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India assisted Kabul mostly with economic and development aid and has helped build up the Afghan security forces by training Afghan police officers.

Training for Afghan soldiers extended to individual army officers who attended a multination course at the National Defense College in Delhi. There was no organized training of Afghan national army soldiers at Indian defense schools, but Afghan army soldiers have been attending courses at Indian military academies over the past few years.

Wrapping up a week of travel across Asia, Mr. Panetta said military cooperation with India is the linchpin to America’s defense plan to focus more on the region. And he said that the two nations must move beyond individual arms sales and increase both the quality and quantity of their defense trade.

“For this relationship to truly provide security for this region and for the world, we need to deepen our defense and security cooperation,” he said.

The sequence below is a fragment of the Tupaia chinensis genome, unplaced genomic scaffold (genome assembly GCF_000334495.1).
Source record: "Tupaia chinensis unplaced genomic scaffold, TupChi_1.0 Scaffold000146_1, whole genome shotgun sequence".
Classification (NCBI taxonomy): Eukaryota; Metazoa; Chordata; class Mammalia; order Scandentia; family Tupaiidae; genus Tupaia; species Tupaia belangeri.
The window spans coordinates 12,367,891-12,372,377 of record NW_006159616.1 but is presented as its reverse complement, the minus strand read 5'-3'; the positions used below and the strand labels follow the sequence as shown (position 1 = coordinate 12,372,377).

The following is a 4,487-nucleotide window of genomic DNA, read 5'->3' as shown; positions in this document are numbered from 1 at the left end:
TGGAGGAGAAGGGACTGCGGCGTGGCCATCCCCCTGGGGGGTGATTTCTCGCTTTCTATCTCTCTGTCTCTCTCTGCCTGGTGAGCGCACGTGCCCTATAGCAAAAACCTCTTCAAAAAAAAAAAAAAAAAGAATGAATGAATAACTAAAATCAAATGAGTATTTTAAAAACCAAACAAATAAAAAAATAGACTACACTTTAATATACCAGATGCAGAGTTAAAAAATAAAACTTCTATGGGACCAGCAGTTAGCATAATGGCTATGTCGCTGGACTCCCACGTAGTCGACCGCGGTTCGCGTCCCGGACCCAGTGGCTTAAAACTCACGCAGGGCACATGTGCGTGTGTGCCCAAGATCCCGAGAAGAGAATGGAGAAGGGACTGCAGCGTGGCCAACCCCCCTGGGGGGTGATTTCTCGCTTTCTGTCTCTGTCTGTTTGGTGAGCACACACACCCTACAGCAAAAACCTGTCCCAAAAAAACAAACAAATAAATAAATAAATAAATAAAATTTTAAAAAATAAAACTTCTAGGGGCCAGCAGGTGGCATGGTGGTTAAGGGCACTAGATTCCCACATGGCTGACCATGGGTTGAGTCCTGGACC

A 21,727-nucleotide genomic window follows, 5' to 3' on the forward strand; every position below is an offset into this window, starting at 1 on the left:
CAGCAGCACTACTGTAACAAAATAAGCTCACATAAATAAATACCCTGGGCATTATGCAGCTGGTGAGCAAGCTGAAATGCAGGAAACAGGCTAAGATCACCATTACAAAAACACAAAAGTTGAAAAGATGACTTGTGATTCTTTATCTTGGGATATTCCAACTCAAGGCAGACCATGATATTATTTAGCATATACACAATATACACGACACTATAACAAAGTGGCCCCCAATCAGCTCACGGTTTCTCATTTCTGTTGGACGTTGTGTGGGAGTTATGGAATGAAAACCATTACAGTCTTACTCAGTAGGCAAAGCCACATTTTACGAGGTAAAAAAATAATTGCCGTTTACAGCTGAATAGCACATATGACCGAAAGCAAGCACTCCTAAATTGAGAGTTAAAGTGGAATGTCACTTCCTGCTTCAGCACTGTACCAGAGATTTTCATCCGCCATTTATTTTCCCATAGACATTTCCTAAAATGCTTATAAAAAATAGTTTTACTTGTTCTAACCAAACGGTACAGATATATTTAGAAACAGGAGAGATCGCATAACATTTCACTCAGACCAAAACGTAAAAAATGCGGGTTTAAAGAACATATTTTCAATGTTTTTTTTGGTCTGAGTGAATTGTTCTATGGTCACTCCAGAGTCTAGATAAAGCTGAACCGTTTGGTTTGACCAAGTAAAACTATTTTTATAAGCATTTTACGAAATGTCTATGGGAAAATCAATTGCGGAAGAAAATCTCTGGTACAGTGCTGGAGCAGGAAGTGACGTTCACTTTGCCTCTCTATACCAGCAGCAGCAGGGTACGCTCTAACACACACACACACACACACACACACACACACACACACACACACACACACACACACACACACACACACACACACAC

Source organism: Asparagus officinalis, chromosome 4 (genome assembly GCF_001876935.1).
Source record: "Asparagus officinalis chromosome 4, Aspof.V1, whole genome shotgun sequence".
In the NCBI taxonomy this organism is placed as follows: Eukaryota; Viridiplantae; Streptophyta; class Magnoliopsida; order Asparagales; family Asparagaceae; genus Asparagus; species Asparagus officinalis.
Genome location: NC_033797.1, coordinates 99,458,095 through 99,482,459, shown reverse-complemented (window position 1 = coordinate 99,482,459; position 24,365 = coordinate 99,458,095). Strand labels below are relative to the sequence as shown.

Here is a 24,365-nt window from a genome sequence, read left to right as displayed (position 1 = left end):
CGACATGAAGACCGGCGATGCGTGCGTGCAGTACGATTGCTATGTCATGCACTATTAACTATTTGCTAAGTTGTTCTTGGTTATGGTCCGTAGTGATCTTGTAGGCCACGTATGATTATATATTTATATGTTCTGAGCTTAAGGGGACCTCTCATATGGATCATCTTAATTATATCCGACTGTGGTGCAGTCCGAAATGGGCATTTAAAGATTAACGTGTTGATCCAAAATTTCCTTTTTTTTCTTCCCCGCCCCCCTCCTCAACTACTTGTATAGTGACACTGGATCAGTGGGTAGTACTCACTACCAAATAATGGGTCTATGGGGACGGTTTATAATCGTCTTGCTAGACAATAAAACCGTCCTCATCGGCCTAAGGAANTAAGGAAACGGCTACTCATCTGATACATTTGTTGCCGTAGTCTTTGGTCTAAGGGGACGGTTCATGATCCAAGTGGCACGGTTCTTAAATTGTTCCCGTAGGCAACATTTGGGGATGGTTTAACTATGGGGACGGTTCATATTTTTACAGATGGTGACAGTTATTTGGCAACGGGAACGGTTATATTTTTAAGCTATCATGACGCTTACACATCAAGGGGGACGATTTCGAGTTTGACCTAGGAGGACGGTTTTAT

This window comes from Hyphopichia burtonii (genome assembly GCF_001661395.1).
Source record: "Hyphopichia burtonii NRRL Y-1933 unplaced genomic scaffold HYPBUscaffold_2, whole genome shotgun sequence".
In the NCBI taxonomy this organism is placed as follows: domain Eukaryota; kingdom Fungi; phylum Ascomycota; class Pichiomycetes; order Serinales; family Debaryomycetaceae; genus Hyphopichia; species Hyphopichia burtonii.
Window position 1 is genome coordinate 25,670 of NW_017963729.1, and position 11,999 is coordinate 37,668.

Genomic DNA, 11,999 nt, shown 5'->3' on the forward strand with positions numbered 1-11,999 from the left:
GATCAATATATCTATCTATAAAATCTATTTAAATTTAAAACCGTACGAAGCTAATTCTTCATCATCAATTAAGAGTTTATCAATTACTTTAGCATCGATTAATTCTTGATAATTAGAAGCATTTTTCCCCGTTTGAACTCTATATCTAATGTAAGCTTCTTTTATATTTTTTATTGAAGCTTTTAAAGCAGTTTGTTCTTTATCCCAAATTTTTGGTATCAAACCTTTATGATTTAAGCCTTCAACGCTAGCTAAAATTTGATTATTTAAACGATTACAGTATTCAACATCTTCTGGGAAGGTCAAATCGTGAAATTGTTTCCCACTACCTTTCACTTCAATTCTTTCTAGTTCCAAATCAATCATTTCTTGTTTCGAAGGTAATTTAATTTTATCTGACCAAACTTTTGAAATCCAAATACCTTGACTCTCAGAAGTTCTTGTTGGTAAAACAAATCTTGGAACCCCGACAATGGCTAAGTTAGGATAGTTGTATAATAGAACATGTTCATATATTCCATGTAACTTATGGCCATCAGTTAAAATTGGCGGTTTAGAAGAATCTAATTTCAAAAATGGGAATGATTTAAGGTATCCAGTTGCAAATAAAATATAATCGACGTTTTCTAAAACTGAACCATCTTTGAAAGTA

Mr. Panetta made only a passing reference to Iran in his speech and did not mention ongoing U.S. concerns that India continues to import large amounts of oil from Iran.

Earlier in the day, Mr. Panetta met with Indian Defense Minister A.K. Antony and discussed increased defense trade and plans to conduct military exercises together. America’s defense ties with India have grown steadily since about 2000, including a substantial increase in arms sales, which now total more than $8.5 billion over the past 11 years.

Associated Press writer Nirmala George contributed to this report.